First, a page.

It was so long ago it seems like a different world. Forty-four years to be exact when the American Arthur Ashe faced off against the Australian John Newcombe in the Quarter Finals of the 1970 U.S. Open Tennis Championships in Forest Hills New York. My friend Michael’s father was in the publishing business and somehow he had not only gotten us tickets to the event, he had managed to secure us Press Passes which included access to the locker rooms and all the club member areas.
Tennis was different then. We wore jackets and ties to the event. The rest of the crowd was equally dressed up. People who now go to tennis tournaments dress like they are pretending to be players, in tennis outfits and sports gear. The players themselves now dress in multicolored fancy outfits often with their own design labels.
Forty Four years ago the sport was a lot less colorful. Players dressed in all white. Tennis was mostly played at private clubs with all white membership. The professional tennis players themselves were white. Then Arthur Ashe came along.
He did not actually look like a professional athlete. He was tall and skinny and wore glasses. He did not have what would be called a dramatic style, but he was persistent and chased after every ball.
John Newcombe was considered the top player that year. He had been featured on the cover of Sports Illustrated.
Newcombe was ruggedly handsome, very muscular with a wickedly fast serve that could actually knock the racket out of an opposing player’s hand. Everyone assumed that Newcombe would crush Ashe and move on to the semi-finals.
As we watched the first set it appeared that all the predictions were correct. Ashe was unable to return Newcombe’s serve. Michael and I took full advantage of our press passes and went down to the members-only restaurant which was at court level. It had a plexiglass wall that looked out at the court directly behind Ashe. We sat there as Ashe missed serve after serve by Newcombe. The tennis ball would fly by Ashe and then smash into the plexiglass with a bang hard enough so shake the whole window.
Newcombe did indeed crush Ashe in the first set beating him 6 games to 1. However Arthur Ashe showed no emotion. As one of the first African-Americans to go pro in the sport, Ashe had been given strong advice from an early coach on how to behave. The coach warned Ashe that there would be some prejudiced officials who would be looking for excuses to throw Ashe out of a match.
The coach told Arthur never to show anger if he was losing and never to gloat if he was winning. Ashe followed that advice and soon found that it actually gave him an advantage, especially over very emotional opponents. He found that it drove some opponents crazy that they could get no reaction from Arthur no matter what they did.
Instead of getting upset, Ashe must have re-examined the techniques of his game, because somehow in the second set he was like a new man. He was able to return the serves and volleys and began winning games. He still lost the second set, but it had to go to a tie-breaking game and when the second set was done Newcombe had only won 7 games to 6.
By the third set Ashe seemed to have found the weaknesses in Newcombe’s play, and Ashe won the third set 7 games to 5. The score was now Newcombe 2 Sets Ashe 1 Set. It took 3 sets to win a match.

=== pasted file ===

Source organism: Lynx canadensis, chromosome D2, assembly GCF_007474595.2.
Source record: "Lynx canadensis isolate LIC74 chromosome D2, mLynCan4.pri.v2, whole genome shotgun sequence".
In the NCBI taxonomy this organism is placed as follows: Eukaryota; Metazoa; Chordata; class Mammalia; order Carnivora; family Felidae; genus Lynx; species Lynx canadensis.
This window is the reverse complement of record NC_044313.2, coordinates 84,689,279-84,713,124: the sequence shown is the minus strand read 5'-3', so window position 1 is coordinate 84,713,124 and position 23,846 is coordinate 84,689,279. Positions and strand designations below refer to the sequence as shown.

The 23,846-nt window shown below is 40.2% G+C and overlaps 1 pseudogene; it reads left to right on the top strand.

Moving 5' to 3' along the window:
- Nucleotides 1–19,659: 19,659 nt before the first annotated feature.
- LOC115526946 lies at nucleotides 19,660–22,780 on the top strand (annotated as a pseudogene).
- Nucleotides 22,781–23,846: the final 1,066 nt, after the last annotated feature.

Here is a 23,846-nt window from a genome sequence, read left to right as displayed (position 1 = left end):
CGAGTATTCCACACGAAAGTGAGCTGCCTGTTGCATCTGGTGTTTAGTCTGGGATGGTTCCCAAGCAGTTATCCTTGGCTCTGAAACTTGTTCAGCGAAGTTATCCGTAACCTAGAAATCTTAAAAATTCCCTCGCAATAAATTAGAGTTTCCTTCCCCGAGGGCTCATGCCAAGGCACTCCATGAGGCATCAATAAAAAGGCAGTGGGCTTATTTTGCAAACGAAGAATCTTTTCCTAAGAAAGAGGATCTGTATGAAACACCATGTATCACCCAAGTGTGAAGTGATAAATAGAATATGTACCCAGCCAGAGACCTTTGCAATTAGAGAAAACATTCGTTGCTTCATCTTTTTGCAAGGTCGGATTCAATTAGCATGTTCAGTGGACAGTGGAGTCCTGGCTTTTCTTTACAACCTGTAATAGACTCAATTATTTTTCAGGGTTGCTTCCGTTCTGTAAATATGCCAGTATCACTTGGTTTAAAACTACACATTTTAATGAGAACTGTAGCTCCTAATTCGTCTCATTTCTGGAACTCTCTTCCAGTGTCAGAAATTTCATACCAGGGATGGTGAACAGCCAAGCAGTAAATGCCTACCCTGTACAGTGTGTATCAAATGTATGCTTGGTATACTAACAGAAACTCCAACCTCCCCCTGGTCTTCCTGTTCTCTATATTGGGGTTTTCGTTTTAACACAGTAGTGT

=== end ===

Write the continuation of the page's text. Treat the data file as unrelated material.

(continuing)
The next set was incredibly exciting. Both players were terrific. They had long volleys, smashing overhead returns and dropping net balls. The set was tied at 6 games each.
There would be a tie-breaker game. If Newcombe won the game he would win the match. If Ashe won, then play would continue into a fifth set. The officials blew a bugle and hoisted a red flag to show the seriousness of the tie-breaker. Looking back it seems silly that adults would do that, but it was really exciting and the crowd loved it.
The tie breaker seemed to go on forever, with Ashe returning almost every shot Newcombe could hit. But in the end, it wasn’t Ashe’s day, and Newcombe won the game, set and match. Arthur Ashe had lost the match, but he had won the crowd, which was on its feet loudly cheering both men.
Michael and I made our way down through the crowd and used our press passes to get into the locker room. It was exactly like what you would expect in a tennis club in those days. It was spacious with oak paneling and thick plush carpet. Sitting on one of the benches was Arthur Ashe himself quietly discussing the finer points of the match with two other men who seemed to be coaches. As so-called “reporters” we had the right to go up and ask him questions, but we did not. Somehow it just seemed wrong to disturb such a sports gentleman and ask him a lot of stupid questions about why he had lost. He may have lost but what was more important was that he had never stopped trying even when he had been crushed 6 games to 1 in the first set. Michael and I slipped out of the locker room and left Arthur Ashe and his coaches to discuss strategies for future matches.
Unfortunately the Arthur Ashe story itself does not have a happy ending. Despite being rail thin and a professional athlete he had congenital heart problems and underwent heart bypass surgery. Even in the 1980’s hospitals were not routinely screening blood for HIV and Ashe was given blood contaminated with the virus during his operation. He contracted HIV and died from AIDS in 1993. Getting a fatal disease that way would have been enough to make anyone bitter, but that was not his stye. He used it as an opportunity to raise AIDS awareness and raise money for research. He continued to be a philanthropist and inspiration right up until his death. He faced this final episode in his life the way he faced his opponents on the court, with a quiet dignity and determination.